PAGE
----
Thanks for sharing so well and for reminding us of St Paul whose passion for Jesus is a great example for us all.

    I have to agree with you dear Jo that this year may have been a year of preparation for us before we enter the race of life in a fresh way in 2021. I for one am excited. Thank you for sharing and for the reminder of the passion that is needed in order to persevere.

    1. Anusha, what a precious gift to be left a letter. He must have been a special Dad.
      And yes we do live in amazing times. The only thing we can be certain of the the love of ourFather, and that never fails. May our love for Him never fail either.

  3. Thanks for that, Jo. Your parents sound like wonderful people. It's hard now to think back to a world in which we weren't so connected by mobile phones, the internet and social media. I remember even when I was in YWAM in 1994 and 1995, I so looked forward to those letters from home.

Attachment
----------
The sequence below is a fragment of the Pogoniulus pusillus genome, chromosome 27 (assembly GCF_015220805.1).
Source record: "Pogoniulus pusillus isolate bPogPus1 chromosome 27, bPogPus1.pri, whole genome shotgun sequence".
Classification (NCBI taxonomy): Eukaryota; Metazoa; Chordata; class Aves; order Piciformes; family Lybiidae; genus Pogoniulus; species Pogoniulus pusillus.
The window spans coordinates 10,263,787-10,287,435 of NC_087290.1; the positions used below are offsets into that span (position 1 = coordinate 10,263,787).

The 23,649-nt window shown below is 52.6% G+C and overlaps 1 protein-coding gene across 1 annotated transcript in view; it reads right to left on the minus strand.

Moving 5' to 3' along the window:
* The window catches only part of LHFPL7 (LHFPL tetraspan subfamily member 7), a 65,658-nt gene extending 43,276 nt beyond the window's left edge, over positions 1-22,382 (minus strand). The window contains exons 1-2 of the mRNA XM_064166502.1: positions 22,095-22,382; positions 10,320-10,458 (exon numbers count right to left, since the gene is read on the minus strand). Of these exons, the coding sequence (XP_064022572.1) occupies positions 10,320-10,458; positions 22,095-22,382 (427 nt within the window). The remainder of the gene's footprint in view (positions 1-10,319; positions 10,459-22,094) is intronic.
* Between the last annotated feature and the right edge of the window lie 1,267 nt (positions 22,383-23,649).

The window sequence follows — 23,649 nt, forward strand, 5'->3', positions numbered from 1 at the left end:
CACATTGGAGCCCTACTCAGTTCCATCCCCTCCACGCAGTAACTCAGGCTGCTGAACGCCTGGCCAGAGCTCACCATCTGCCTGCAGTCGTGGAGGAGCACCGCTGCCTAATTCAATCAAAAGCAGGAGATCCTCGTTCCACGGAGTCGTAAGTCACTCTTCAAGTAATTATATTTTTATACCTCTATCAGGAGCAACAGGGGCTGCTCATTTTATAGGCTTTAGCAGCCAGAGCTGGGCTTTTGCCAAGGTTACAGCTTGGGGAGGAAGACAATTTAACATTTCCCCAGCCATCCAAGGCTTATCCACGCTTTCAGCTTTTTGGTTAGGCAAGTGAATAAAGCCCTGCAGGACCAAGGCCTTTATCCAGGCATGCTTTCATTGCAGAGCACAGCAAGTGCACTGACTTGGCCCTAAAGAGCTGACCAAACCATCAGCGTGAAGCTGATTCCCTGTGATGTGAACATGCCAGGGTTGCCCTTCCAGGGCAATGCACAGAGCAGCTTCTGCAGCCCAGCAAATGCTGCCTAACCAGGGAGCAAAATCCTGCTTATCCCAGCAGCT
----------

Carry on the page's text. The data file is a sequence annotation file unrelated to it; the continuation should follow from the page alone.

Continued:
It took me 7 years 8 months to go from idea to publication of my first novel. There were many times I wondered if I would get there, but I really felt God had laid that story on my heart and I wanted to give birth to it. Also there was probably some fear and pride involved. I'd told so many people I was writing a novel, that I didn't want to tell them I'd never finished it - LOL Probably not the best motivation.

    I think the hardest part for me was when I was doing the structural edit and fixing plot problems. Sometimes it seemed insurmountable, but I broke it down into manageable steps and just ticked off one step at the time.

    Thanks for your passion, Jo. Looking forward to seeing your next book sent out into the world.

  4. Thank you Nola. Great advice to break it down to a million little pieces. Lol.
    Looking forward to reading your book on holidays next week.

  5. Thank you, Jo. You always make me think deeply and I will ponder the passion that is behind my wanting to write. I do believe I have something to say and God is cheering me on, so I’ll get there one day. I hope!

    1. Hi Susan. I'm sure you have to say and that it is important. Writing this post challenged me. It wasn't until I typed it that I realised my lost passion. Will be trying to stir passion more than activity in the New Year.